JOINT BASE PEARL HARBOR-HICKAM, Hawaii (AP) — The Air Force's top boss said Monday she hopes to make all jobs in the service open to qualified women in the next year and a half.
Seven jobs in the service are closed to women, Air Force Secretary Deborah Lee James told reporters during a visit to Hawaii on Monday.
James said the Air Force is working on establishing gender-neutral standards for the positions and opening them to whoever is qualified.
"That is to say, whatever the standard is, it would be the same for men and women," she said.
An April 2013 Air Force memo says there were 4,600 people in the seven jobs, which include combat rescue officer and enlisted combat controller.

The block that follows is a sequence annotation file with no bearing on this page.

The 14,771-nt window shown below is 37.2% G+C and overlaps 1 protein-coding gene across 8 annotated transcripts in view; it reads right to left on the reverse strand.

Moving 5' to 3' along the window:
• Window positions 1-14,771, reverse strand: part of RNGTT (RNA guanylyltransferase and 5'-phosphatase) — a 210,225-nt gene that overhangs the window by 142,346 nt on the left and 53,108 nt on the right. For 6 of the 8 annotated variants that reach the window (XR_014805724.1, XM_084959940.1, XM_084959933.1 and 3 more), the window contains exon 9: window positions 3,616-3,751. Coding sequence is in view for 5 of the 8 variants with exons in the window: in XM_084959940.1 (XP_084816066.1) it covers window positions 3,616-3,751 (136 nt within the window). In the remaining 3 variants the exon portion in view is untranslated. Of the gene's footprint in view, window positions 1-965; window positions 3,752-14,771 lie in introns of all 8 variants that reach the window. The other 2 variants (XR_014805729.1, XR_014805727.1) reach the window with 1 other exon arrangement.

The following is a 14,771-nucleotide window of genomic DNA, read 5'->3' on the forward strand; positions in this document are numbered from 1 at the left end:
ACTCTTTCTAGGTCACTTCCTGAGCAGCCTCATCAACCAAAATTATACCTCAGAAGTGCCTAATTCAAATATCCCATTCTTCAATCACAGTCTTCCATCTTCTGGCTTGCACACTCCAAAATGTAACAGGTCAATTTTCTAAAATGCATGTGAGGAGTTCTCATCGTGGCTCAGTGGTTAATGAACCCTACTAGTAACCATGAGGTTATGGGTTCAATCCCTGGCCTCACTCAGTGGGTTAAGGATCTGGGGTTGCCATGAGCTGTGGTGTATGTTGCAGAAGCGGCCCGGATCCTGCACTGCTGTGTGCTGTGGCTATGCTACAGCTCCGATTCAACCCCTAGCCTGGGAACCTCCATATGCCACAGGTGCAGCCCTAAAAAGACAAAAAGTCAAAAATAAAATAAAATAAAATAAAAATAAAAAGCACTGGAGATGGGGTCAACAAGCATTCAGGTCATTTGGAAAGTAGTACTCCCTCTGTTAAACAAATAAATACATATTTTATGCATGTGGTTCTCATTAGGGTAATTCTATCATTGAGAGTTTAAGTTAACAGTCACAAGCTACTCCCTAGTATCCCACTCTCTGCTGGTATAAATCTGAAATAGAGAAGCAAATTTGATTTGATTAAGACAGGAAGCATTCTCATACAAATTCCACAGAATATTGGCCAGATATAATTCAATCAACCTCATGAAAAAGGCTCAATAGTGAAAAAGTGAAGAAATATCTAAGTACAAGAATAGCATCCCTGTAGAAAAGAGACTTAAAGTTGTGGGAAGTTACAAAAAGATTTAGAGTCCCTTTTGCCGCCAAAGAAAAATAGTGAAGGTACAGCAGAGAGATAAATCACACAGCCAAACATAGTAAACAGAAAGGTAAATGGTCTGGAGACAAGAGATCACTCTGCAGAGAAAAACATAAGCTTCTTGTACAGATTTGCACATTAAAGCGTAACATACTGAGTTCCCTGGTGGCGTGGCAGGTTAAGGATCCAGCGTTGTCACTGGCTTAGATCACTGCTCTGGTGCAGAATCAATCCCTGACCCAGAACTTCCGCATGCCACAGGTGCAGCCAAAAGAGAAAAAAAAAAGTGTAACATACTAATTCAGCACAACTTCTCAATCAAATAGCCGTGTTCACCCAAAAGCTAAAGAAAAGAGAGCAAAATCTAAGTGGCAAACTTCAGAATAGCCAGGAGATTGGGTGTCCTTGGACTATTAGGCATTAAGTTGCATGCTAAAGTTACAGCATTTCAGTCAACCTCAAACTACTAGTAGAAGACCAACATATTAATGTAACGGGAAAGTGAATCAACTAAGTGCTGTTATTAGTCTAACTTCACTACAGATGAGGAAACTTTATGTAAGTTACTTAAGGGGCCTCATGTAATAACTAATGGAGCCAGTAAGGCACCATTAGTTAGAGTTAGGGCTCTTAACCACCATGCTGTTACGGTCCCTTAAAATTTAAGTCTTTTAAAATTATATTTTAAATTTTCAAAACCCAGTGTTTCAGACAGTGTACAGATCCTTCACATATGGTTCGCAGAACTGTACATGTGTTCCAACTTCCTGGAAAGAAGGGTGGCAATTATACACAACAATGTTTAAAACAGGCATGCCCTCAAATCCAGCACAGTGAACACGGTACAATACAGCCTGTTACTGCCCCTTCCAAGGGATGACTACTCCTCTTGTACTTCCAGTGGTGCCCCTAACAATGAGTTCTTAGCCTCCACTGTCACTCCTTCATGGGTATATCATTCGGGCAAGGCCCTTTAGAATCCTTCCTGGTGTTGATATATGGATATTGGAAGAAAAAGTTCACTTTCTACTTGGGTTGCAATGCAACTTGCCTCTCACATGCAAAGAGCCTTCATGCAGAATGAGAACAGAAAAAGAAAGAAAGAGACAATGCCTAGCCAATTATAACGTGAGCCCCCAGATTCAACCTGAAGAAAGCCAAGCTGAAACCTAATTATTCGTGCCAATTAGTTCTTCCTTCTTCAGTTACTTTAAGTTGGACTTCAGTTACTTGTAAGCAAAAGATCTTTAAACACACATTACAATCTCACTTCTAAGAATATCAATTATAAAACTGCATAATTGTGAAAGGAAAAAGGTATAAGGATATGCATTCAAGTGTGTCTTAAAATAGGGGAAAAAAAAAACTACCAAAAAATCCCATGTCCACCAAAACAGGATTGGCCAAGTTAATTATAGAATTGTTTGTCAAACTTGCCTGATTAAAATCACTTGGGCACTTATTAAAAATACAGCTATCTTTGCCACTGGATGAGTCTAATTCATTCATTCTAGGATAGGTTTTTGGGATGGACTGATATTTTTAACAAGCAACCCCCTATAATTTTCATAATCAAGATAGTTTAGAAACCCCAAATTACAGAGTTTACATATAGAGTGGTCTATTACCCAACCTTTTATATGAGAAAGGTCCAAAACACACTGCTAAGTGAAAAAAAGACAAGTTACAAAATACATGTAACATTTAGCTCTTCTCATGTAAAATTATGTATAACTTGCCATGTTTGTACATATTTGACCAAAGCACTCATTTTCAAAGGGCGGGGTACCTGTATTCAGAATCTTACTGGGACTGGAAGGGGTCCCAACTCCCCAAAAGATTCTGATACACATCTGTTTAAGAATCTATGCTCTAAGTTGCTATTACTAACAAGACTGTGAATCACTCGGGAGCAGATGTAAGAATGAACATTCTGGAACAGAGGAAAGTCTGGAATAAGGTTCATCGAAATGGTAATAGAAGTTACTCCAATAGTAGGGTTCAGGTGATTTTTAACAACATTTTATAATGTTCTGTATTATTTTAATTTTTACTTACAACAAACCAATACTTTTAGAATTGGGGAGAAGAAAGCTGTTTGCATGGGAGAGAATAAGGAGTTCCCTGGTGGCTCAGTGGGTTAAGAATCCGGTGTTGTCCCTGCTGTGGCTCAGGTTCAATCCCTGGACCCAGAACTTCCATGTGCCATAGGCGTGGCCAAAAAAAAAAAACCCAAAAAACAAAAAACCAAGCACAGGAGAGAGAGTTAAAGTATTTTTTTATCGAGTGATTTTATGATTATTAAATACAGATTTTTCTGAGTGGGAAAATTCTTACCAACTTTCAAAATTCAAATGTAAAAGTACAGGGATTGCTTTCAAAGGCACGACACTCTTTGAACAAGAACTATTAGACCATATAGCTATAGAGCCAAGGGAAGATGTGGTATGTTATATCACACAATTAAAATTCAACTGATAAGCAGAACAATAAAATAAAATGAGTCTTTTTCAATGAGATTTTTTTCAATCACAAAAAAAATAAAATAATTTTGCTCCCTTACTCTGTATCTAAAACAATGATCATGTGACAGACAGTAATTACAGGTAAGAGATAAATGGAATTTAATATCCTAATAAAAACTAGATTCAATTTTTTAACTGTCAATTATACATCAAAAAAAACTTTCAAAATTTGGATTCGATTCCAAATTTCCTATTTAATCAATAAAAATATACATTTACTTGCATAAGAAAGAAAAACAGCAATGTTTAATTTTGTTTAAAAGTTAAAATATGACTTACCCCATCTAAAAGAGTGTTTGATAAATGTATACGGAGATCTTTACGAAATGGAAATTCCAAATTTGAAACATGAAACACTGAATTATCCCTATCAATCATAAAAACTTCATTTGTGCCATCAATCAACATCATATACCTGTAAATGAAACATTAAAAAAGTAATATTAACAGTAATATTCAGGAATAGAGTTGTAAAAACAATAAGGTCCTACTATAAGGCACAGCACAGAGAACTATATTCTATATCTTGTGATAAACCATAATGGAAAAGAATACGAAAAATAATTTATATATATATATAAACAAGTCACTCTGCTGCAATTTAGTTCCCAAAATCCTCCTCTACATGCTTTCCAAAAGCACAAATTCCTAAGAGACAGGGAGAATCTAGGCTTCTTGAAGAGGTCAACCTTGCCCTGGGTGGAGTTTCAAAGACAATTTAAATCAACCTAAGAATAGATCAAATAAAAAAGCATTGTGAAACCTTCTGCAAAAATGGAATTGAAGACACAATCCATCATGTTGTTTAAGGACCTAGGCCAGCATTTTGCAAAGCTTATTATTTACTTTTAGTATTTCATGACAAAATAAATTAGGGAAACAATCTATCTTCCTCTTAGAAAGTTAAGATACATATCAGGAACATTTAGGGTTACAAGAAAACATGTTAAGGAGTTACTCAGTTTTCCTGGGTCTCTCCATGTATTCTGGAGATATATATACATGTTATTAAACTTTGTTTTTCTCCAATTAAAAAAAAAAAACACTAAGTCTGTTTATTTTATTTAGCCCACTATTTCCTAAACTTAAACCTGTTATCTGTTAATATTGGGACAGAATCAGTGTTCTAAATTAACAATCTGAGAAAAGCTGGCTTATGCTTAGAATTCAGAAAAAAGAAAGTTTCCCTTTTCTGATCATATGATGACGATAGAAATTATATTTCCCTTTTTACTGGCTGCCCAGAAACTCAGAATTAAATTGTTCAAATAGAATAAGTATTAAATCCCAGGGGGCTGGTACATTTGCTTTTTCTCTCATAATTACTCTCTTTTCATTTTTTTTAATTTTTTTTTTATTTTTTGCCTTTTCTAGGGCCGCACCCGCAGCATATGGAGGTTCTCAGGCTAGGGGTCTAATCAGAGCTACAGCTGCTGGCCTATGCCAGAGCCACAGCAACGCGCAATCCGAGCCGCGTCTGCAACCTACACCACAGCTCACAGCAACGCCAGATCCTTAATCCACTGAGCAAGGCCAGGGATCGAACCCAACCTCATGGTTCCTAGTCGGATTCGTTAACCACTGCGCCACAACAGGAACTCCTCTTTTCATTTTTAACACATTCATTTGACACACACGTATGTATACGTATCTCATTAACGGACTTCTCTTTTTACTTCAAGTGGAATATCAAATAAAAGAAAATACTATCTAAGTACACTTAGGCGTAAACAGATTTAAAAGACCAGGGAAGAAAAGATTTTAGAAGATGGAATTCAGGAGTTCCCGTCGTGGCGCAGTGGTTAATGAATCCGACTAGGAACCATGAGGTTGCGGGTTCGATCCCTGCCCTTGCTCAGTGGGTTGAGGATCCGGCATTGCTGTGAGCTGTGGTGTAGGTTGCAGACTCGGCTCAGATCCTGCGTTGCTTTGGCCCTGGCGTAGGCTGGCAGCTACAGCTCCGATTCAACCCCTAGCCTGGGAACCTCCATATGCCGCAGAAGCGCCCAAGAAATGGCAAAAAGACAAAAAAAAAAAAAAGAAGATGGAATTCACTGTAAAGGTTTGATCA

In January 2013, then-Defense Secretary Leon Panetta lifted a ban on women in special operations and long-range reconnaissance units and told the armed forces to come up with detailed plans to open closed jobs.
The Air Force already has more jobs open to women than any of the services, James said. Most jobs closed to women are in the Army.
James, who became secretary in December 2013, said she also wants to boost the Air Force's retention of women, noting women at mid-career leave the service at twice the rate of their male counterparts.
"So we need to bore down and figure out why that is happening and how we can turn that around," she said.
James stopped in Hawaii as part of an 11-day tour of Air Force bases in the Asia-Pacific region. She's expected to go to Guam, Japan, South Korea and Alaska. It's her first trip to the region since becoming head of the Air Force.